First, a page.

Monday, February 29, 2016
Mystere, the original Cirque du Soliel show, has been performing at the Treasure Island Casino since 1993. Since we’ve never seen a Cirque du Soliel show this one seemed to be the best choice from the eight possibilities. We weren’t disappointed! The show is an amazing display of acrobatics and strength with a bit of comedy between set changes.
We’ve found that it’s easier to go directly to the show box office to buy tickets for wheelchair accessible seating rather than trying to figure out ticketing and pricing on the internet. Wheelchair seating is often limited to one area of the theater which means that no matter what ticket price level you chose you will be seated in the only available seating. This is exactly what happened at Mystere. We bought the least expensive seats but were seated in the most expensive section - the worst seats in the best section but still very good seats - eight rows from the stage and bit off center.
Mystere 36.124601, -115.170713
Saturday, February 27, 2016
We’ve been seeking out the lesser known and little visited sights in Las Vegas. This one was a very pleasant surprise. It’s on the second floor of the Neonopolis mall which is tucked into a corner at the east end of the Fremont Street Experience and is easy to overlook. The museum features changing exhibits of contemporay art. The current exhibit has a wide variety of styles and mediums - beautiful and interesting work but since photography is not permitted all I could get is a photo of the exterior.
The museum is accessible.
We’re staying at Main Street Station RV park, within walking distance of the Fremont Street Experience. The casino also has a large parking lot where RVs may be parked for the day.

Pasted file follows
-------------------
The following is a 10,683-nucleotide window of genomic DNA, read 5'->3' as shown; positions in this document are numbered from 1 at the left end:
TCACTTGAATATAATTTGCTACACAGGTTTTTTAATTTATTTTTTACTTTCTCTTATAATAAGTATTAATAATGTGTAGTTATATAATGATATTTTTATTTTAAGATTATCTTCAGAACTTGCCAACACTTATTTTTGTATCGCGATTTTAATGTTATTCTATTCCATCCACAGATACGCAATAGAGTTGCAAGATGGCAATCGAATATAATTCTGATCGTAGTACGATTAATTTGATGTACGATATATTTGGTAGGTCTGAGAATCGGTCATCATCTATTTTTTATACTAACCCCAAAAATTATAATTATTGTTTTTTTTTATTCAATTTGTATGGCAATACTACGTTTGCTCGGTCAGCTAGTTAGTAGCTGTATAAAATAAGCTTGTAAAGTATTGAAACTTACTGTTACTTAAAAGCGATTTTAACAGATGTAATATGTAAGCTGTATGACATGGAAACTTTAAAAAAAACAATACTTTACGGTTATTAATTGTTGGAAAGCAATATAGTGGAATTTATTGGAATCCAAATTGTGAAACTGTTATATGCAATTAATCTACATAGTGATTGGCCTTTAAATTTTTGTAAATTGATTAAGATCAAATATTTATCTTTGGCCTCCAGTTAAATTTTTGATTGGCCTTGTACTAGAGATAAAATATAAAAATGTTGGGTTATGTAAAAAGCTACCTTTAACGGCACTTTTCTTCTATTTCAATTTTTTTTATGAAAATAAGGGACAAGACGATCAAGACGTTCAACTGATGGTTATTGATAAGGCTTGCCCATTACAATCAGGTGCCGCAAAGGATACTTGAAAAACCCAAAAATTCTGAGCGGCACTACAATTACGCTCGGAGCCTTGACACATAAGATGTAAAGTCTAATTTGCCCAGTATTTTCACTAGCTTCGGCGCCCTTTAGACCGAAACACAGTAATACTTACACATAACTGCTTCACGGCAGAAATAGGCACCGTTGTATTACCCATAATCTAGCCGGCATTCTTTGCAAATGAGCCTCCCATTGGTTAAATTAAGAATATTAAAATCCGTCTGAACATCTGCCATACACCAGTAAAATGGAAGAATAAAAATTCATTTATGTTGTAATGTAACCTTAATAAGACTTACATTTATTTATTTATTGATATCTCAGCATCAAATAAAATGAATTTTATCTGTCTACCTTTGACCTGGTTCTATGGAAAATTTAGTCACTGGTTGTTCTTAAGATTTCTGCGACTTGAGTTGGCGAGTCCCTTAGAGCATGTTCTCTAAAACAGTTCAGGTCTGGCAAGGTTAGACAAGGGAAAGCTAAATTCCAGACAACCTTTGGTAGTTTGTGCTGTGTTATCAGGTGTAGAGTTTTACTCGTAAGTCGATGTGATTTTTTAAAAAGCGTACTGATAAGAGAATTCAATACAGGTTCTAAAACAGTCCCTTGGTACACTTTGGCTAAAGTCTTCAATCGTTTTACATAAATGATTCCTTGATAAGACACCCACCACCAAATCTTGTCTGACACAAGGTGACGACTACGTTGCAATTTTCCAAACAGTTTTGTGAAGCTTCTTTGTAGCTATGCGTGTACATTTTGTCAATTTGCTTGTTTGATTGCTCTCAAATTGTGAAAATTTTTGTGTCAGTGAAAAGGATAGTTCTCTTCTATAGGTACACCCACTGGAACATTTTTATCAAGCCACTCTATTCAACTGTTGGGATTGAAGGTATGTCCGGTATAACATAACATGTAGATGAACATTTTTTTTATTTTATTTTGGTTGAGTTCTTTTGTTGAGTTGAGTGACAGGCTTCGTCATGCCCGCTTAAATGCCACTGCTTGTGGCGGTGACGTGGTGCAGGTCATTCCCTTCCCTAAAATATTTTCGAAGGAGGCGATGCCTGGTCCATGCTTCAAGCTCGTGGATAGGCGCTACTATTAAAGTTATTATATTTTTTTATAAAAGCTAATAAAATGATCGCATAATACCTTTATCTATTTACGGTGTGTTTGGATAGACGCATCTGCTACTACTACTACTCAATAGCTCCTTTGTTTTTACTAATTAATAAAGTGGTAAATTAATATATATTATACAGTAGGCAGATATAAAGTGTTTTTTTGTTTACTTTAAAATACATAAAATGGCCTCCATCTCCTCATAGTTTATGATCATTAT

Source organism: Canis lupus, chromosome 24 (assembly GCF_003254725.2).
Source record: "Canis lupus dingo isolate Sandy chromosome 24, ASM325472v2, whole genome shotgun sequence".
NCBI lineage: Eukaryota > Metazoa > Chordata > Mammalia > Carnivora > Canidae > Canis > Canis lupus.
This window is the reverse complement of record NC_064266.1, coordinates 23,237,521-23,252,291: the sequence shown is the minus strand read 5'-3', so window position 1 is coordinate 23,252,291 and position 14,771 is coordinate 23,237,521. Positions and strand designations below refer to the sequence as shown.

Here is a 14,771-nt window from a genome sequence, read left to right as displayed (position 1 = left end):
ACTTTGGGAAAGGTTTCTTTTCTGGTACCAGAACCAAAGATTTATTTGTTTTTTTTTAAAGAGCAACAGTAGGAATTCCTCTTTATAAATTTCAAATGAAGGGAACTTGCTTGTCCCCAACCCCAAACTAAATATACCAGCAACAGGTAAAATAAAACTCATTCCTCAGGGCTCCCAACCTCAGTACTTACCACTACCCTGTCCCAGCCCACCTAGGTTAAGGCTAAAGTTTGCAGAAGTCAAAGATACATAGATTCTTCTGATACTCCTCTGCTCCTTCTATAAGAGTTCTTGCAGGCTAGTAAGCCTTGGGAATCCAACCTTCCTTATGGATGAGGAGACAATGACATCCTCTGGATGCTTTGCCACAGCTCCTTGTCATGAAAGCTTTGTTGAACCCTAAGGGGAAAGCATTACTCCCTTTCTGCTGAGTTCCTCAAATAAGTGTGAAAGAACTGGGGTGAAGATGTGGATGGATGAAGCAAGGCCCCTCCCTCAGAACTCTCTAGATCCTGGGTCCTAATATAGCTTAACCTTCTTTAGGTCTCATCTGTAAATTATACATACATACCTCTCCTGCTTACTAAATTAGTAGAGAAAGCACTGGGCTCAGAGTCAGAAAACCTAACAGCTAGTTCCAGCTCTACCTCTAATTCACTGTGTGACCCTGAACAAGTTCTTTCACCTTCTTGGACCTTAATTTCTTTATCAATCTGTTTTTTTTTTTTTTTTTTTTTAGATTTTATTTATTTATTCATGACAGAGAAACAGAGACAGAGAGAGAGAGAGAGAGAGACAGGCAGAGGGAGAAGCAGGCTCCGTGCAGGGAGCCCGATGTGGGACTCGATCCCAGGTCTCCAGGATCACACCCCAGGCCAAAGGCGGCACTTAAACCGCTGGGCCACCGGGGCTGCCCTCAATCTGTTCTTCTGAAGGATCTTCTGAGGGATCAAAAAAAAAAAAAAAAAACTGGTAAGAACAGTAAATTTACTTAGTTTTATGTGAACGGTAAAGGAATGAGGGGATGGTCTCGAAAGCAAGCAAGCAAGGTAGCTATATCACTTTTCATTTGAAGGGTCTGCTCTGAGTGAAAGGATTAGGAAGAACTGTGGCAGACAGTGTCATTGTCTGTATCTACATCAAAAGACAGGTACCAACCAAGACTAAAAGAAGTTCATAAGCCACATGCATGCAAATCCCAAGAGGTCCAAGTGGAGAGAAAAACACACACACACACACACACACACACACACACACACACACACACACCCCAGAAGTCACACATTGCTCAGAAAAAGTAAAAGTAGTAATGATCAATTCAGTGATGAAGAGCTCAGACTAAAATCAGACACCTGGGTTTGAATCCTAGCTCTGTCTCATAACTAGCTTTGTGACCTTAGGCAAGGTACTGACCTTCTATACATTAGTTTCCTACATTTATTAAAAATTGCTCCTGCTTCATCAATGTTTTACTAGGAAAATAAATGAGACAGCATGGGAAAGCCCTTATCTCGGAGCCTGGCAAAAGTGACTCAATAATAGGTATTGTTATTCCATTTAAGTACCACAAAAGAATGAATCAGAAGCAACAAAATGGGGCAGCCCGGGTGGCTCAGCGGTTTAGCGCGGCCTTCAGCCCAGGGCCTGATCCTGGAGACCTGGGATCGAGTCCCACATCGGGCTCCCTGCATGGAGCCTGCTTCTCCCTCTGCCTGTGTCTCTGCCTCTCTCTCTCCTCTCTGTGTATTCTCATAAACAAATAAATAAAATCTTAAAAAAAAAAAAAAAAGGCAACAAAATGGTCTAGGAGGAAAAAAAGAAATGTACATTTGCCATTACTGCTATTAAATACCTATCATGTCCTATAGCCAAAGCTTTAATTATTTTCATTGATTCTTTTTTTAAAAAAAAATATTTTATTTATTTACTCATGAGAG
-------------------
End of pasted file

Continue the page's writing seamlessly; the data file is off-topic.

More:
Museum 36.17005, -115.1411
Friday, February 26, 2016
Tim Arnold, who operated a game arcade in Michigan in the 1970s and 80s, is the sole owner of this collection of over 200 pinball and arcade games. A few go back to the 1950s but most are from the 60s, 70s and 80s. All of the games work and cost between $.25 to $1.00 per play. This is a non-profit operation with all money after expenses donated to the Salvation Army.
The arcade is accessible. They have a fun wheelchair parking symbol painted in the parking spot. :-)
The parking lot is large enough for RVs.
Hall of Fame 36.10116, -115.13032
Thursday, February 25, 2016
After WWII a 1,360 square mile section of lightly populated Nevada desert was chosen as a safe spot to test nuclear bombs. 100 bombs were detonated with experiments to see how buildings, vehicles and people represented by mannequins would survive a blast. After fallout from the tests was discovered as far away as New York bomb testing went underground. 828 more were detonated until 1992 when all testing was stopped. The area is now used to store nuclear waste and for terrorism training exercises.
The museum has good exhibits, interesting old films including ones made during the tests, and lots of artifacts. A temporary exhibit about Area 51 lacks any real information and is very poorly constructed.
The museum is accessible however sloped hallways between main exhibit areas make viewing some exhibits awkward. Some of the video screens are hard to see from a seated position.
The parking lot has long bus/RV spaces.
Museum 36.11438, -115.15014
Tuesday, February 23, 2016
Forrest E. Mars retired from the family chocolate candy business in 1973 and moved to Nevada. He found retirement boring and built this factory which uses his mother’s recipes to create freshly made, small-batch premium chocolates. They’re very good and very expensive!